With the Labor Day rhetoric behind them, AFL-CIO President Lane Kirkland and other bigwigs are facing their biggest leadership crisis since 1935. That's when their predecessors had to fight for the legal right of workers to organize in unions of their choice.

Collective bargaining is the heart of industrial democracy--and by law, companies must deal with the unions. But the real struggle of this generation of labor leaders has been to convince increasingly affluent workers that unions and collective bargaining are still relevant.

So far in the 1980s, organized unions have suffered a double whammy: a recession that struck the "smokestack" industries in which the union membership was strong, and then the dawn of the automation/computer age, which is wiping out traditional factory jobs as well as white-collar office jobs.

No one is more aware of these grim realities as threats to union power than Kirkland, the ex-sailor who succeeded George Meany as head of the AFL-CIO. In a calculated move to revive labor's political clout and to turn the picture around, Kirkland is placing a big bet on former vice president Walter Mondale. Kirkland is hoping that a solid endorsement at the AFL-CIO convention prior to the political conventions will help Mondale in the primaries.

If labor helps Mondale take over the White House, Kirkland will have tremendous influence in shaping the nation's economic and labor policies.

What does labor expect from a Mondale presidency? It is clear that Kirkland would anticipate not only an aggressive government-jobs program that would soak up some of the current 10 million unemployed Americans, but a longer-term "industrial policy." It's the latest nostrum suggested as a solution to America's economic problems.

Kirkland proposes to set up a multi- billion-dollar version of the old Reconstruction Finance Corporation to "ensure the revitalization of the nation's sick industries and decaying communities." He would also target industrial sections and regions that need particular help.

"Industrial policies" have been a dime a dozen in the wake of the failure of Reaganomics to revive basic industry in the United States and a worsening trade balance that reflects, mostly, superior Japanese marketing and managerial skills. Industrial policy is a fuzzy concept. Some advocates mean a targeted investment policy in which the federal government would try to separate the "winners" and "losers"--in terms of regions of the country as well as among industries and companies--and then help the "winners."

Labor's pitch is protectionism by another name, an effort to prevent further erosion in auto, steel and other labor-intensive industries where union membership once was strong, the anchor of the entire labor movement.

While such a huge bailout might temporarily preserve some jobs, it would be an act of desperation at enormous expense to taxpayers. These sick American industries are never going to regain their competitive edge, especially against Japanese products, unless they meet quality and cost standards that appeal to the average American customer.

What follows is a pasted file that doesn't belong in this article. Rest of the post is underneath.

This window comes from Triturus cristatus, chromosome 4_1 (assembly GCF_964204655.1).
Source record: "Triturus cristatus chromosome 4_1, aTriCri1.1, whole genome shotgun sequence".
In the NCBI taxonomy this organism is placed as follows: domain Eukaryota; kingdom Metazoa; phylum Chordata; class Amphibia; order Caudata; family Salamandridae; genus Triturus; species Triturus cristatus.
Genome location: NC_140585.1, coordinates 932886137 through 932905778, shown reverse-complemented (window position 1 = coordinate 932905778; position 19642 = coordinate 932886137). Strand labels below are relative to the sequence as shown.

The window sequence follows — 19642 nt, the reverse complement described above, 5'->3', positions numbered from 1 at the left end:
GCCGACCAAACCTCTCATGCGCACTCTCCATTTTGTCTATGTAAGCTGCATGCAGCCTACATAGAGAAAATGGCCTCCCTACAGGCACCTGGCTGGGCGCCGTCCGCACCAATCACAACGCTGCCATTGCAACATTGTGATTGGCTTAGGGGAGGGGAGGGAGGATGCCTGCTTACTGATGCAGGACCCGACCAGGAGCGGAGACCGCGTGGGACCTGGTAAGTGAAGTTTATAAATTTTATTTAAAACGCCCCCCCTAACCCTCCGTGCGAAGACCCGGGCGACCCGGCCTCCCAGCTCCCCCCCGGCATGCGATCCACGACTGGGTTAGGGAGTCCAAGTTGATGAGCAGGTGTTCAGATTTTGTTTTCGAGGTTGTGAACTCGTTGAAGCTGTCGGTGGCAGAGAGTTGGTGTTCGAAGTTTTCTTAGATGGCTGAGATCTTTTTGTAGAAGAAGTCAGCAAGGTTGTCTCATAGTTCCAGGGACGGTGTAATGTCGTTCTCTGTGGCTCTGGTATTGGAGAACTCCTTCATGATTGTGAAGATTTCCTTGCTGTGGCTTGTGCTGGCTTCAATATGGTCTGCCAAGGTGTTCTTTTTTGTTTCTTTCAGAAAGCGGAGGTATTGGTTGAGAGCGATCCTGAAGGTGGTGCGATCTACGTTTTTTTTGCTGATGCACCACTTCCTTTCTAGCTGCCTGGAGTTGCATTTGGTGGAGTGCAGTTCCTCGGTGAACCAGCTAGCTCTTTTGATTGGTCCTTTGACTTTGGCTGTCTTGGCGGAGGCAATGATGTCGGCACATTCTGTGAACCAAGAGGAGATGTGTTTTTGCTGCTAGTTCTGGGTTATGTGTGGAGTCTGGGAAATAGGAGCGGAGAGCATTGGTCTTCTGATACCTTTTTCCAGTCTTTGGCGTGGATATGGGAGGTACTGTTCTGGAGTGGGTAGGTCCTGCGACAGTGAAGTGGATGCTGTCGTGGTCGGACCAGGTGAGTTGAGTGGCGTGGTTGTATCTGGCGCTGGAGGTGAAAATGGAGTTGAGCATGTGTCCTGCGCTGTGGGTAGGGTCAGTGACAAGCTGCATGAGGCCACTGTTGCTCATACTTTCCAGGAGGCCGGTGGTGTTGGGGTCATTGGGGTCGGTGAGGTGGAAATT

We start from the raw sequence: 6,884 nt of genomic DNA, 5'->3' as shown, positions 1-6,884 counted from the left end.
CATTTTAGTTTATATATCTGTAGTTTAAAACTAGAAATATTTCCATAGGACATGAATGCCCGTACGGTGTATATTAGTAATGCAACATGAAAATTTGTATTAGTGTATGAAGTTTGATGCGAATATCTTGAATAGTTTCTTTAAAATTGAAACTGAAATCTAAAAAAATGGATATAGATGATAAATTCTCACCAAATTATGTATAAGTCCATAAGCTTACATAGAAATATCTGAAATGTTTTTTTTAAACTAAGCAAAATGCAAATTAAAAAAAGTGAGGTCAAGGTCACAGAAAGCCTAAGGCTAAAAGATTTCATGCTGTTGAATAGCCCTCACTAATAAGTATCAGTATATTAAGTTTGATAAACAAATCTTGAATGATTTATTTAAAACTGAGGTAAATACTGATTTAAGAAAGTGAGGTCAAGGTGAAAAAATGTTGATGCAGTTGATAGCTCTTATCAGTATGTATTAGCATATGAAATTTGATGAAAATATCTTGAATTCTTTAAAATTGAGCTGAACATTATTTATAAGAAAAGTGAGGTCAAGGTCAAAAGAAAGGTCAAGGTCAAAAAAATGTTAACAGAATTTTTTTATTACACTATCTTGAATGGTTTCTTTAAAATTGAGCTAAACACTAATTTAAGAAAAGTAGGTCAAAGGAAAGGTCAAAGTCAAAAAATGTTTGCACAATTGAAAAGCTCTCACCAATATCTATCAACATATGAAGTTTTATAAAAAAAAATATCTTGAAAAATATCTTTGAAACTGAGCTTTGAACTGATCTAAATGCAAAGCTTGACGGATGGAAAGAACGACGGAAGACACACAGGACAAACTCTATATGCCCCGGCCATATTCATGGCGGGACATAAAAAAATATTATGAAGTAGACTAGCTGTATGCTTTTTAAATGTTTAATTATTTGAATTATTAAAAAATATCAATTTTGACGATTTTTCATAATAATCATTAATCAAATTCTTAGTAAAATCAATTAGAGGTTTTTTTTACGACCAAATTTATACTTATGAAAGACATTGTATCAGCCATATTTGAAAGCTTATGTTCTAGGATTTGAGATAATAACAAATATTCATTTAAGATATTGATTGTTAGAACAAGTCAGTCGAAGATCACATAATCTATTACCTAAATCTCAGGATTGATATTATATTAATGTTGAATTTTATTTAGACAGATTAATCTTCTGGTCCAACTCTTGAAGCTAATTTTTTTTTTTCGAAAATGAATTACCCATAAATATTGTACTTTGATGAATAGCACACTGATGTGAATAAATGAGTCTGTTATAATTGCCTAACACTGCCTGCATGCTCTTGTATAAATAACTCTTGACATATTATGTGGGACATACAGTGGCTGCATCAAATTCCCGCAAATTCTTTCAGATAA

A more productive approach was outlined by a number of other labor leaders at a recent meeting in Washington of the World Future Society. Several labor leaders at that meeting looked for ways in which labor and management could break their historical adversarial relationship.

According to a report in the Milwaukee Journal, John Joyce, president of the International Association of Bricklayers and Allied Craftsmen, said that confrontation was an outmoded technique that must be scrapped in order to deal with new technological advances. Joyce is seeking greater worker participation in decision-making at the work site. Moreover, he believes that this can be achieved through broader collective bargaining.

Here, we have an intelligent approach. He would turn collective bargaining into a tool not merely for establishing wage and hour norms, but to define the quality of the working environment as well as the quality of the product.

The critical question for national labor leaders is not whether they can provide the necessary impetus for Mondale, who makes John Connally-like anti-Japanese noises, or whether a protectionist bailout disguised as an "industrial policy" can be launched with taxpayer money.

The critical question for union leadership is whether it can, along with enlightened management, build a whole new relationship that will ease the transition to the computer age. The new contract with the telephone company is a hopeful sign: it provides for joint union-management training programs, improved security for employees, and flexibility for management to benefit from advanced technology.

That kind of industrial policy makes some sense. Otherwise, as former labor secretary Ray Marshall said at a recent seminar on industrial policy, the phrase has no meaning. and hour norms, but to define the quality of the working environment as well as the quality of the product.

The critical question for national labor leaders is not whether they can provide the necessary impetus for Mondale, who makes John Connally-like anti-Japanese noises, or whether a protectionist bailout disguised as an "industrial policy" can be launched with taxpayer money.

The critical question for union leadership is whether it can, along with enlightened management, build a whole new relationship that will ease the transition to the computer age. The new contract with the telephone company is a hopeful sign: it provides for joint union-management training programs, improved security for employees, and flexibility for management to benefit from advanced technology.

That kind of industrial policy makes some sense. Otherwise, as former labor secretary Ray Marshall said at a recent seminar on industrial policy, the phrase has no meaning.